The Army is looking to replace their fleets of the aging UH-60 Blackhawk vertical lift helicopters and wants their replacements, with an eye toward possible conflict with Russian or Chinese forces to be bigger, faster and much more maneuverable.
The Army is calling this new development the Future Long-Range Assault Aircraft (FLRRA) and it is designed to go faster, over longer distances and maneuver in tight spaces against much more advanced Russian or Chinese air defense systems than what our troops are currently encountering.
This will be an added area of concern for future Special Operations troops who will be tasked with flying into much more dangerous territory behind the enemy’s main line of defenses.
Boeing and Sikorsky (owned by Lockheed-Martin) have joined forces to develop the SB-1 DEFIANT for the next generation of military forces. The SB-1 is supposed to answer the Army’s need for a new attack/assault helicopter, as well as the Marine Corps long-range transportation, infiltration and resupply missions.
Boeing has stated that the commonality between the attack and assault aircraft developed at 85 percent which will reduce life-cycle costs and development. The Defiant utilizes “two coaxial rotors on top that rotate in opposite directions, the extra lift from each rotor’s advancing blade balances out the diminished lift from the opposite side’s retreating blade to eliminate retreating blade stall.”
To provide the forward thrust for flight, in the aft of the aircraft, Boeing has mounted a pusher propeller, allowing the aircraft to fly nearly twice as fast and twice as far as today’s UH-60 helicopter. This system allows much greater maneuverability and agility including hover, low-speed flight, and high-speed flight.
The Defiant has retractable landing gear, reducing drag hence higher top speeds with greater fuel efficiency, increasing aircraft’s range. The twin-rotor system minimizes rotor downwash as troops embark/disembark, and Boeing is also claiming a “dramatically reduced acoustic signature”, something that the tilt-rotor aircraft don’t do well. When transporting the Defiant, the top rotors can be folded back, allowing it to be stored and transported easily on current Air Force transport platforms.
In the assault configuration, the Defiant has a crew of four and a cabin equipped for up to 12 combat-loaded troops or eight medevac litters.
The co-axial blades have already been used on Boeing’s X-2 helicopter. However, it is the rotor blades that was the slow-up in development, which the SB-1 is nearly a full year behind Bell’s VB-280 aircraft.
The rotor blades have to be extremely rigid to withstand to handle the vibration. The Army had asked Boeing to conduct a new manufacturing process called automated fiber placement. That took a while to master, and if the Army decides to buy the SB-1, this will drive the cost lower and increase the speed and efficiency of the production.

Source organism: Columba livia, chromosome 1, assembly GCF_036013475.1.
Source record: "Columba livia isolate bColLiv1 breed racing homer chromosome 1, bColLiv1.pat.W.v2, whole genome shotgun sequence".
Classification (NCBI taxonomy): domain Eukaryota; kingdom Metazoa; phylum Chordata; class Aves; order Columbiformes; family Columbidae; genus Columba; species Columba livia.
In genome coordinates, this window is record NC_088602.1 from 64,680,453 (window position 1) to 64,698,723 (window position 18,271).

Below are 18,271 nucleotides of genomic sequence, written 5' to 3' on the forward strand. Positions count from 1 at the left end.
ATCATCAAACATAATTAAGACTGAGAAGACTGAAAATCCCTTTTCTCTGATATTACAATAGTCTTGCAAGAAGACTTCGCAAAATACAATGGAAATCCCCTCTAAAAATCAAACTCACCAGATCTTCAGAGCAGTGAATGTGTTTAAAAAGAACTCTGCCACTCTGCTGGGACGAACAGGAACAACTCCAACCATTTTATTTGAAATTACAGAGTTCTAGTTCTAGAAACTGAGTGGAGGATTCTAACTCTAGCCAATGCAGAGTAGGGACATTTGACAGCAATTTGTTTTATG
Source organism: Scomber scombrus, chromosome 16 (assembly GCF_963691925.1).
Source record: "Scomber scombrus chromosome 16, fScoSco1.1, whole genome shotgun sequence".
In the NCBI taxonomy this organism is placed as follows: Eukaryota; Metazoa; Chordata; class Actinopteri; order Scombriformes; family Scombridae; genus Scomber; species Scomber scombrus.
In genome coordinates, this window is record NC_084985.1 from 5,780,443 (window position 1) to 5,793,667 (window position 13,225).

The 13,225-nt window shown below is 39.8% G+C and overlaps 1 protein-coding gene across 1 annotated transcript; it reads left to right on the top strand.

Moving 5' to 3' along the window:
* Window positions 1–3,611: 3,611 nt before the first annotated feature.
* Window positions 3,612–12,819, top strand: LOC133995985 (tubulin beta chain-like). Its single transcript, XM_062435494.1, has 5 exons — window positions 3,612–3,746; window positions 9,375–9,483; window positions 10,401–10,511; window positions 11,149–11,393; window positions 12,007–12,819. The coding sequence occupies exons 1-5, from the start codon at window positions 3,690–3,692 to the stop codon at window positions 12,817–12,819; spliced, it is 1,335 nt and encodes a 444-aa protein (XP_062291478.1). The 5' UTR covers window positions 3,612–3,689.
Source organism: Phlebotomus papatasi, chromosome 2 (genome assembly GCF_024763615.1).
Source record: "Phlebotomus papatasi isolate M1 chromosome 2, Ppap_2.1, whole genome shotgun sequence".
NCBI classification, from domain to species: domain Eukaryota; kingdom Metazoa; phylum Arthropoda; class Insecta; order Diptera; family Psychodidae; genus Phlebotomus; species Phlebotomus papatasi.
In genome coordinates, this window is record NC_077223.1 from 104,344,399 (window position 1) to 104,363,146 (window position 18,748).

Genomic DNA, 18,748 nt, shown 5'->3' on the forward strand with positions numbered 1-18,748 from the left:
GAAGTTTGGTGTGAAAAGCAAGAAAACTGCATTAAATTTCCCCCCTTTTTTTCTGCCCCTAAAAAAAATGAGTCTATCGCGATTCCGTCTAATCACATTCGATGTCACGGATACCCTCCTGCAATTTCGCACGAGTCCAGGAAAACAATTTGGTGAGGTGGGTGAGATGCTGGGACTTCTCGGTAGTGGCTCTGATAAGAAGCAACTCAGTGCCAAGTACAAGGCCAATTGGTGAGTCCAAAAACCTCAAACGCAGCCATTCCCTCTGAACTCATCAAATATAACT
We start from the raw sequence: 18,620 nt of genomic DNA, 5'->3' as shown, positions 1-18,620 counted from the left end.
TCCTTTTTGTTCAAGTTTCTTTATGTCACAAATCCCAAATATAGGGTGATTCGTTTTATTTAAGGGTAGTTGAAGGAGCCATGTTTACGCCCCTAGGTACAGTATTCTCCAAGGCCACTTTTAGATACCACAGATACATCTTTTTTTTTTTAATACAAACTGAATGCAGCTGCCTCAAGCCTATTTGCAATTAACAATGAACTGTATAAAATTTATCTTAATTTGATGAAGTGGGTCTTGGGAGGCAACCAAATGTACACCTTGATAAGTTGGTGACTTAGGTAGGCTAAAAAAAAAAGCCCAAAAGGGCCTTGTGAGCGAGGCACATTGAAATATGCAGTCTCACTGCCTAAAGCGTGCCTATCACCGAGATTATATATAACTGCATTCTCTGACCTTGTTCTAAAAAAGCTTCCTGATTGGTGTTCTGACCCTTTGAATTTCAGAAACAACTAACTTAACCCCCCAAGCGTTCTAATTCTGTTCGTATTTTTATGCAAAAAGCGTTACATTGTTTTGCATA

It is a vastly different design than the Bell VB-280 which features the tilt-rotor design that they’ve used on their V-22 Raptor aircraft that are currently in use with the Marines and Air Force Special Operations troops.
The Boeing design with the dual coaxial rotors makes it much more agile and maneuverable at low speeds and in tight spaces, where the vast majority of aircraft accident crashes and shoot-downs occur. The theory is, (the tests have still not been validated by the Army), is that with the propulsor in the rear, the pilot can maneuver easily close to the ground without tilting the entire aircraft as they are forced to do with traditional vertical lift helicopters.
The tilt-rotor type like the V-22 was designed to fly long distances with excellent fuel efficiency, not be as agile. However, Bell has stated that the scaled-down version that they are trying to sell the Army handles like a race car.
The Bell VB-280 flies at a top speed of 280 knots (hence the 280 name) or about 322 miles per hour. The SB-1 flies at about 250 knots or 288 miles per hour, slower by a bit for sure. The current UH-60 has a top speed of about 183 miles per hour.
Boeing, in their own press release, made a case for the Defiant with the following criteria:
- X2 Rotor System: A rigid, co-axial rotor system with pusher propulsor that provides improved mission objective capability, reduced wear on parts and systems, increased reliability and lower total lifecycle costs
- Maneuverability and Agility: Improved agility and flight control augmentation allow tight assault formations with close proximity landings to deliver embarked troops as a cohesive unit and minimize exposure to hostile threats
- Speed and Range: Twice the speed and distance of today’s conventional helicopters while increasing the overall maneuverability and agility needed for the US Military’s various missions
- Survivability: Propulsor thrust coupled with large angular rates and precision attitude control enable the SB>1 DEFIANT™ to rapidly and precisely displace the aircraft position or flight path in response to threats or evolving tactical environments
- Lethality: Rapid and precise acquisition of targets and prolonged engagement windows
- Deployability: When folded for shipboard stowage, the SB>1 DEFIANT™ fits the footprint of a folded AH-1
The Defiant, if chosen by the Army will be a common sight for Special Operations troops in the future, and it is believed its lifespan will reach into the 2030s and possibly beyond.
Boeing has produced a video on what it will look like in the future:
This article was written by Steve Balestrieri and originally appeared on SpecialOperations.com